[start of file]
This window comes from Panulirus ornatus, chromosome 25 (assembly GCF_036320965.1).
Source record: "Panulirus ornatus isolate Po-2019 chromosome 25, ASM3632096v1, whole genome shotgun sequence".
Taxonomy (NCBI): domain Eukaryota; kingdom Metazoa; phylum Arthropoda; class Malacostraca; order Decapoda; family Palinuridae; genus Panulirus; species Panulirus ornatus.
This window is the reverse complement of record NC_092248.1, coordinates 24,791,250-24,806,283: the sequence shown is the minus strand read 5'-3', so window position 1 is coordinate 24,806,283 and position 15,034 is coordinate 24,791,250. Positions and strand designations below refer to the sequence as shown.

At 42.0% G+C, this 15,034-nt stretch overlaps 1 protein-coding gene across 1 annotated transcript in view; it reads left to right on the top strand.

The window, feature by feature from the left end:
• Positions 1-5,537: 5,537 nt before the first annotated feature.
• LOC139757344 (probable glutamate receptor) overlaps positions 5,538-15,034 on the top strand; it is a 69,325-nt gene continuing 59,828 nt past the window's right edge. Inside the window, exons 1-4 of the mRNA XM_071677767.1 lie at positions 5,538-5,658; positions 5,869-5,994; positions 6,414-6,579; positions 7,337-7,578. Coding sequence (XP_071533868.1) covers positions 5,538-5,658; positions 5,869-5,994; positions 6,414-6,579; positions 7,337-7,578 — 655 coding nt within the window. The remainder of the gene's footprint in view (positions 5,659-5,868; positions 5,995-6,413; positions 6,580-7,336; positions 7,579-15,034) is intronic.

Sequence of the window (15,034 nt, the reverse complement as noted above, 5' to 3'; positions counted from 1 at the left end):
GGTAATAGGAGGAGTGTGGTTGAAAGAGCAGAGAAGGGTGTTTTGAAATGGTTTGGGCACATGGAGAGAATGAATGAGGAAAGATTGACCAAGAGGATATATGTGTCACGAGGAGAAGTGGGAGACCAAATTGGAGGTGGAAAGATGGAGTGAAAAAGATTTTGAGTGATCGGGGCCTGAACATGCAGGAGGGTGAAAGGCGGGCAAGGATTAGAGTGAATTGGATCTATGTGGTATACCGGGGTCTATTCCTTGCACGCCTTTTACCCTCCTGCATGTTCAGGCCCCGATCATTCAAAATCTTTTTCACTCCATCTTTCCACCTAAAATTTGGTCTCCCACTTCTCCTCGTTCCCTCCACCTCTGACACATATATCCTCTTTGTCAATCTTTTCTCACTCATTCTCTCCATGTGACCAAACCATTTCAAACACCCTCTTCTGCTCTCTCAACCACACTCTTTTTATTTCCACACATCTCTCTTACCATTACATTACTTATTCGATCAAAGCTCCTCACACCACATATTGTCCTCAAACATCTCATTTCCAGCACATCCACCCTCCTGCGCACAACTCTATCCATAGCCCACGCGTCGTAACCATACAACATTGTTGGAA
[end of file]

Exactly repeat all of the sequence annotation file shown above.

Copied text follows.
This window comes from Panulirus ornatus, chromosome 25 (assembly GCF_036320965.1).
Source record: "Panulirus ornatus isolate Po-2019 chromosome 25, ASM3632096v1, whole genome shotgun sequence".
Taxonomy (NCBI): domain Eukaryota; kingdom Metazoa; phylum Arthropoda; class Malacostraca; order Decapoda; family Palinuridae; genus Panulirus; species Panulirus ornatus.
This window is the reverse complement of record NC_092248.1, coordinates 24,791,250-24,806,283: the sequence shown is the minus strand read 5'-3', so window position 1 is coordinate 24,806,283 and position 15,034 is coordinate 24,791,250. Positions and strand designations below refer to the sequence as shown.

At 42.0% G+C, this 15,034-nt stretch overlaps 1 protein-coding gene across 1 annotated transcript in view; it reads left to right on the top strand.

The window, feature by feature from the left end:
• Positions 1-5,537: 5,537 nt before the first annotated feature.
• LOC139757344 (probable glutamate receptor) overlaps positions 5,538-15,034 on the top strand; it is a 69,325-nt gene continuing 59,828 nt past the window's right edge. Inside the window, exons 1-4 of the mRNA XM_071677767.1 lie at positions 5,538-5,658; positions 5,869-5,994; positions 6,414-6,579; positions 7,337-7,578. Coding sequence (XP_071533868.1) covers positions 5,538-5,658; positions 5,869-5,994; positions 6,414-6,579; positions 7,337-7,578 — 655 coding nt within the window. The remainder of the gene's footprint in view (positions 5,659-5,868; positions 5,995-6,413; positions 6,580-7,336; positions 7,579-15,034) is intronic.

Sequence of the window (15,034 nt, the reverse complement as noted above, 5' to 3'; positions counted from 1 at the left end):
GGTAATAGGAGGAGTGTGGTTGAAAGAGCAGAGAAGGGTGTTTTGAAATGGTTTGGGCACATGGAGAGAATGAATGAGGAAAGATTGACCAAGAGGATATATGTGTCACGAGGAGAAGTGGGAGACCAAATTGGAGGTGGAAAGATGGAGTGAAAAAGATTTTGAGTGATCGGGGCCTGAACATGCAGGAGGGTGAAAGGCGGGCAAGGATTAGAGTGAATTGGATCTATGTGGTATACCGGGGTCTATTCCTTGCACGCCTTTTACCCTCCTGCATGTTCAGGCCCCGATCATTCAAAATCTTTTTCACTCCATCTTTCCACCTAAAATTTGGTCTCCCACTTCTCCTCGTTCCCTCCACCTCTGACACATATATCCTCTTTGTCAATCTTTTCTCACTCATTCTCTCCATGTGACCAAACCATTTCAAACACCCTCTTCTGCTCTCTCAACCACACTCTTTTTATTTCCACACATCTCTCTTACCATTACATTACTTATTCGATCAAAGCTCCTCACACCACATATTGTCCTCAAACATCTCATTTCCAGCACATCCACCCTCCTGCGCACAACTCTATCCATAGCCCACGCGTCGTAACCATACAACATTGTTGGAA